It is because of this impeccable image that Illidge anticipates that within a few years even more young people will join the VKS and eventually further careers in law enforcement.
Officially established on June 28, 1997, the VKS was modeled after a similar system in Curacao. “We had a hurricane in 1995 and during that period a lot of officials could not really function. Their homes were destroyed and in the disaster no one was controlling. The Voluntary Corps of Curacao (VKC) came over to render assistance by preventing looting and maintaining law and order. After everything came back to the normal, the then Commissioner of Police and the head of the VKC got together and discussed the development of a similar organization here. I was approached and we tried to set it up as fast as possible,” Illidge explained.
He reminisced on the first recruitment drive where more than 100 people applied. Only 35 of them passed the rigorous evaluation process, though, and were installed as the first batch of officers. During that time he travelled back and forth between St. Maarten and Curacao to upgrade his certification to the military level.
The group was also instrumental in assisting the police’s riot squad during a protest action to stop the construction of the boardwalk. However the challenge always remains effective functioning during a hurricane.
“The biggest challenge to date is when we have to leave our homes and function during the hurricane. We usually have to be on standby and then work at the shelters along with the Red Cross. After the passing of the hurricane, we execute the curfews that are put in place.”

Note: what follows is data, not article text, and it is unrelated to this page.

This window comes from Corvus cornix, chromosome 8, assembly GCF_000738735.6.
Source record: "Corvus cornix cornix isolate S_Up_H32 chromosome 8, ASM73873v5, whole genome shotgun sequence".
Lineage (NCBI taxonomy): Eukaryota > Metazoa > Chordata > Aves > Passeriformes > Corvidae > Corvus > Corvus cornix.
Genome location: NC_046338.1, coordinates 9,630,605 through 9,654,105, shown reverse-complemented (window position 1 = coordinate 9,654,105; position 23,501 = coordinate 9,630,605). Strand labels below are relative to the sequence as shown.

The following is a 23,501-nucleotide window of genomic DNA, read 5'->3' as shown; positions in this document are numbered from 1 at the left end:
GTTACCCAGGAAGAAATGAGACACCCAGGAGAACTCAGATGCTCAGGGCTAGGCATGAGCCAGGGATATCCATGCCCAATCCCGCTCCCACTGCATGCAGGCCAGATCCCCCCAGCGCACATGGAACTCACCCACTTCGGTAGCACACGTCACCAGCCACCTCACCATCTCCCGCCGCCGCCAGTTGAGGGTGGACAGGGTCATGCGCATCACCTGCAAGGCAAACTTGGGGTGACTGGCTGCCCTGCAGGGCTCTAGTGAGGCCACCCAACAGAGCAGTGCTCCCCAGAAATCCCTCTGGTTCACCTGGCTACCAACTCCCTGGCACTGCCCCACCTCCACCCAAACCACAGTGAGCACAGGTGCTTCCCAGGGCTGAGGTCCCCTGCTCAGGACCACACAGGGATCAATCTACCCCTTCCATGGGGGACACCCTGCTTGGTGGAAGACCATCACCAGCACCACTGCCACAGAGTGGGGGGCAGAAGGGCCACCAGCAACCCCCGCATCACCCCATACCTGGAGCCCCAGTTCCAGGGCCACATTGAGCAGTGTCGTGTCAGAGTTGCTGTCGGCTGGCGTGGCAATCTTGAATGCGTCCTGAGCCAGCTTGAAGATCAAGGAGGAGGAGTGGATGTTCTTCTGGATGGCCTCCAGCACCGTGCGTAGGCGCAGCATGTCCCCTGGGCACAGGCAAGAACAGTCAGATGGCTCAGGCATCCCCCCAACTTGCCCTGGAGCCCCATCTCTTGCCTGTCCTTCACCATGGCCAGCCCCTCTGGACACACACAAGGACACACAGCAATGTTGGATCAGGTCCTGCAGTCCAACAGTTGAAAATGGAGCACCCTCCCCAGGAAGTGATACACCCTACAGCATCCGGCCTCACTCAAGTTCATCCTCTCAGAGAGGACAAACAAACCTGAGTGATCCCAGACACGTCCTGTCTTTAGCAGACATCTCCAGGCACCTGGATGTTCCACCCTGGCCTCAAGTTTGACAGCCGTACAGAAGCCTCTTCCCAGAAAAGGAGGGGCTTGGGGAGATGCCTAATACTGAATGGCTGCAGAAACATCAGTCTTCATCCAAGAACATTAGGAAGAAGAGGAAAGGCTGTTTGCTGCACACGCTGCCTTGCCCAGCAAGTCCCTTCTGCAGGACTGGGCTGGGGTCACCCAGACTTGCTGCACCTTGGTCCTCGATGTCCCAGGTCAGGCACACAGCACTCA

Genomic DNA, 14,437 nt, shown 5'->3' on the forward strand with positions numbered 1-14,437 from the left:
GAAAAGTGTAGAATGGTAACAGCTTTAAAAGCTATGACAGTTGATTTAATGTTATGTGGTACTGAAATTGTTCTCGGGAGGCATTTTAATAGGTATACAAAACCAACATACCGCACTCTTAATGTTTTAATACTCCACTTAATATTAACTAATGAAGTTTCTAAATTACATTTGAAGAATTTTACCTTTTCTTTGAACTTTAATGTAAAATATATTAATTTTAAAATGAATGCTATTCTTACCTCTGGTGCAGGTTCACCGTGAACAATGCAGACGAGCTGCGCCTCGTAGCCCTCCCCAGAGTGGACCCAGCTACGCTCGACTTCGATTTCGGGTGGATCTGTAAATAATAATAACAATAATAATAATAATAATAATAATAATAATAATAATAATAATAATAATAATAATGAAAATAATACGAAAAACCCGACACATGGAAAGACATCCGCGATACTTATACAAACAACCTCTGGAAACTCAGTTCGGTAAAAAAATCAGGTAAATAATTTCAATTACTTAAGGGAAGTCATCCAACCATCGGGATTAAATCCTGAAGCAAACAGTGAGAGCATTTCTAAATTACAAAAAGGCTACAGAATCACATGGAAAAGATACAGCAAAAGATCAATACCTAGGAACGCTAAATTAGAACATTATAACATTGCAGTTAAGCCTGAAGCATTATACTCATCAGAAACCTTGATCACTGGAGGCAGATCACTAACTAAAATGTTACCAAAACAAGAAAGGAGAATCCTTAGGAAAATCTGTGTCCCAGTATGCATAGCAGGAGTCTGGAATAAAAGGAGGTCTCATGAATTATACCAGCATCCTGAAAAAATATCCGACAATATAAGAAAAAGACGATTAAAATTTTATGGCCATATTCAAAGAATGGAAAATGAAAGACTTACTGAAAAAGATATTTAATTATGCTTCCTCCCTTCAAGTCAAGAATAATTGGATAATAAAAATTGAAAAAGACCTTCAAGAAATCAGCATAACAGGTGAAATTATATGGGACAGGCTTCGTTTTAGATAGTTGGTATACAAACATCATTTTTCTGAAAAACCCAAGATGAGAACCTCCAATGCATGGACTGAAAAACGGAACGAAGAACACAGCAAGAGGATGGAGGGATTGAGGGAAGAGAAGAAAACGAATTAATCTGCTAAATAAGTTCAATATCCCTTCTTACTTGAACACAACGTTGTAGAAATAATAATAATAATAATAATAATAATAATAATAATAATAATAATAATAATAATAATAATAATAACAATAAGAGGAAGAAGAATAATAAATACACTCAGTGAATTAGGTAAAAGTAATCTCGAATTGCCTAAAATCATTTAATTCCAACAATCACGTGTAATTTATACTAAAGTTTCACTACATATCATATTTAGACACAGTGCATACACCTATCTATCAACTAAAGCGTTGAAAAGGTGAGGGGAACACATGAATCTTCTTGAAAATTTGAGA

A proud Illidge said that he is at the helm of an organization that is always training and always ready. If there is an emergency, they give themselves a window period of one hour to be fully operational. In fact, the Latin motto of the agency, Semper Paratus, means always ready.
Most of the VKS officers have a regular job and choose to devote the rest of their time to voluntary service or the regular training sessions on weekends.
“You have to be committed when you are in this organization. It’s not just about putting on a nice uniform. We have motivational and training courses continuously.”
A highlight of the 15th anniversary celebrations for the VKS will be a formal reception and award ceremony at the Holland House on Saturday night June 30. A loyal service silver medal will be given to persons that have been with the organization from the beginning while those amassing seven and half years of service will be accorded the bronze medal.
“Being that we render assistance to the police, Holland will also award medals to volunteers in the public order and security field. It will be quite a nice ceremony,” Illidge said.
Before that ceremony, the public has been invited to witness a parade in front of the Government Administration Building from 4:00 p.m. It will include the VKS, Police, Fire Department, Prison and a contingent from the Royal Anguilla Police Force.